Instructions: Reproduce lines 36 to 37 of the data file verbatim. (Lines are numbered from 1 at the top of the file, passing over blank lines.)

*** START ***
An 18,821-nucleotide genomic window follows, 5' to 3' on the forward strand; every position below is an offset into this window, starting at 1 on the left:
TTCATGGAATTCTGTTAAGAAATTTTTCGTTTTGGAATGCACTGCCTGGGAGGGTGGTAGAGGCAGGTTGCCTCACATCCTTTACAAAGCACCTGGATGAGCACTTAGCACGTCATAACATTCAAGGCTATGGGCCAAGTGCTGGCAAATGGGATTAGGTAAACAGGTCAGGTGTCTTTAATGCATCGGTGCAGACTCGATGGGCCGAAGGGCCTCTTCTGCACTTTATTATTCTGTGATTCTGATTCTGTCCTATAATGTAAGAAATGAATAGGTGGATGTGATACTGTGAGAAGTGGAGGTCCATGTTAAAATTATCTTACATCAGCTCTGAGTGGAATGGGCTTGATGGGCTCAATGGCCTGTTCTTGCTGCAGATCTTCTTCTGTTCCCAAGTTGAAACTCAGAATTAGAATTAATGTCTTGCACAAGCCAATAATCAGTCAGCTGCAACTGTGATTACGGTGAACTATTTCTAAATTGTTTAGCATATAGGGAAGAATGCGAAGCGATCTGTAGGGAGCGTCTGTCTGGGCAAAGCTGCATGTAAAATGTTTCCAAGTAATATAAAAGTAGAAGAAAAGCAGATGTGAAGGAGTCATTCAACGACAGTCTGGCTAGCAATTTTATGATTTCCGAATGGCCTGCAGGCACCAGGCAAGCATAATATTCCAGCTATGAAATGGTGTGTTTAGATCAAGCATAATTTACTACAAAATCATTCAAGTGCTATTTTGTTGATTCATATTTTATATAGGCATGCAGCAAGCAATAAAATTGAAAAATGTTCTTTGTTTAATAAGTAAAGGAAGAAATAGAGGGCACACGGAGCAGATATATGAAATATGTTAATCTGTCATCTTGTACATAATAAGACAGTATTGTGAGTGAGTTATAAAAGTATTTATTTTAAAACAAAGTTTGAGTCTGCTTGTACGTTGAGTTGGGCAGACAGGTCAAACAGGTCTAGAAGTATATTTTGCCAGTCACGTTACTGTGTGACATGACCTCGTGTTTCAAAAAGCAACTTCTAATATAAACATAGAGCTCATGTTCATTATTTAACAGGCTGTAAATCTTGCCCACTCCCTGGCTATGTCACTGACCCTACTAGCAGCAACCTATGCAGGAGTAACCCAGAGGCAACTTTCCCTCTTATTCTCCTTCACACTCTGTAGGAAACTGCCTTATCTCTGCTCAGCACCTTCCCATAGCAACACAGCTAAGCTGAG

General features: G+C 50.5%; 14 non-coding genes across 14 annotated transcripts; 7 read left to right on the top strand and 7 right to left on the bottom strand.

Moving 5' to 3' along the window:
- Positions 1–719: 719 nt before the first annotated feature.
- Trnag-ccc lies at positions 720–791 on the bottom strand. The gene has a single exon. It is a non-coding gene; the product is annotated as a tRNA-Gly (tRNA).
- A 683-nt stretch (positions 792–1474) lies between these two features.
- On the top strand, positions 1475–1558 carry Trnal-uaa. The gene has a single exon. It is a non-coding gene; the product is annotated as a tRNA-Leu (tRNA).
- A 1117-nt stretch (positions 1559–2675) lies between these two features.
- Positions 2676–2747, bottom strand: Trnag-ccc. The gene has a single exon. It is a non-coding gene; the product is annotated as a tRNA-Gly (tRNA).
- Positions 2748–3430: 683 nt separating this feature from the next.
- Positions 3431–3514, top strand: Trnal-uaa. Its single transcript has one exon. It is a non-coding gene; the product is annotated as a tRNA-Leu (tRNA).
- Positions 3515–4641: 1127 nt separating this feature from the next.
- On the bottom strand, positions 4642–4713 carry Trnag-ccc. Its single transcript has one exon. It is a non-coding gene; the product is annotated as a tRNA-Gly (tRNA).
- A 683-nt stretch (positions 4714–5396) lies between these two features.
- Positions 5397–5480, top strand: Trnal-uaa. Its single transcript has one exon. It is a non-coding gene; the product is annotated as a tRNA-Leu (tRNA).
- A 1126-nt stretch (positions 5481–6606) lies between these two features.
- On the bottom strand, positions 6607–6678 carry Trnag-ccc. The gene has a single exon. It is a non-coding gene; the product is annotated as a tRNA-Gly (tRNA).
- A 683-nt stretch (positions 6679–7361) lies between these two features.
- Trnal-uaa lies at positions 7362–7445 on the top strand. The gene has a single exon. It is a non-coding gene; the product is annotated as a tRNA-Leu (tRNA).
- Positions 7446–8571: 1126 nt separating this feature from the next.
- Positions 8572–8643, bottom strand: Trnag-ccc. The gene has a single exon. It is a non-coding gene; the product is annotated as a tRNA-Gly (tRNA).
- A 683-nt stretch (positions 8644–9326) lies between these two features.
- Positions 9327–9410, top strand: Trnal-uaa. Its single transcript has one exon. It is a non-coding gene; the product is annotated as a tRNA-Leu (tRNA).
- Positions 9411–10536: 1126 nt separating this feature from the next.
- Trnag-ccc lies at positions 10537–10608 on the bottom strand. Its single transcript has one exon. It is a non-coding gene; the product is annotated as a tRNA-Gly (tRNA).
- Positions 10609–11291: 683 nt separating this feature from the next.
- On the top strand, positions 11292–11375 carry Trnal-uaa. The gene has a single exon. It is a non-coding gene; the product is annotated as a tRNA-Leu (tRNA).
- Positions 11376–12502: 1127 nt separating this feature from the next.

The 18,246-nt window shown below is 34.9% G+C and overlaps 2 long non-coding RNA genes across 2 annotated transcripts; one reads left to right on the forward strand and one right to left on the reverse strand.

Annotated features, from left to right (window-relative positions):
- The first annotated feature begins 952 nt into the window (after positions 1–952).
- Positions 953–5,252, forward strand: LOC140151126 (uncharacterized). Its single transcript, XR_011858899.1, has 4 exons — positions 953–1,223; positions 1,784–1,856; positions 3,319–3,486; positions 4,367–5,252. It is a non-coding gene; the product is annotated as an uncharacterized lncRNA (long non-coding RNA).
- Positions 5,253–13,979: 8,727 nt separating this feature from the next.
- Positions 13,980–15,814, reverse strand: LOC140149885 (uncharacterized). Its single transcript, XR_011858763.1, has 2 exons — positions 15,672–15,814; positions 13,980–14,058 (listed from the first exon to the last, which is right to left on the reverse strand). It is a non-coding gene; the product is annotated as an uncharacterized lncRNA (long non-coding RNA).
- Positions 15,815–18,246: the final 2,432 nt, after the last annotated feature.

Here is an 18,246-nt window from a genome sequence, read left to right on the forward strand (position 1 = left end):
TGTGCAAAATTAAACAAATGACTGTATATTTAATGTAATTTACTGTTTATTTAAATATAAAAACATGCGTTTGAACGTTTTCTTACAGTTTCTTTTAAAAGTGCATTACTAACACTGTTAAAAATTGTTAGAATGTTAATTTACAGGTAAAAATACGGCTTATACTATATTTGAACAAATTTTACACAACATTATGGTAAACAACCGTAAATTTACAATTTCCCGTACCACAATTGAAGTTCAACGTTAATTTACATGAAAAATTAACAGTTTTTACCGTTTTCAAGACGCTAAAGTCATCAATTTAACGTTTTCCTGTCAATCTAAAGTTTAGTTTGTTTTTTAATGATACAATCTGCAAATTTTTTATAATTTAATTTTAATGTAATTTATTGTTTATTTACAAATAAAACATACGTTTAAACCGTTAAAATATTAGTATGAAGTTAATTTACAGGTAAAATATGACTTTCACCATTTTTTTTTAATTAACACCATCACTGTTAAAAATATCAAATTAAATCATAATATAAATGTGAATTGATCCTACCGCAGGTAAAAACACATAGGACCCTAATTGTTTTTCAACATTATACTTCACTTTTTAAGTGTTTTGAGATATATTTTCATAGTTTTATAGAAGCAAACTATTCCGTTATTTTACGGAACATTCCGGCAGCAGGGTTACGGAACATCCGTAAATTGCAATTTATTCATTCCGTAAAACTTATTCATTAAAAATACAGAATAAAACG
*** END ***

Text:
- Positions 15,815–18,246: the final 2,432 nt, after the last annotated feature.

Here is an 18,246-nt window from a genome sequence, read left to right on the forward strand (position 1 = left end):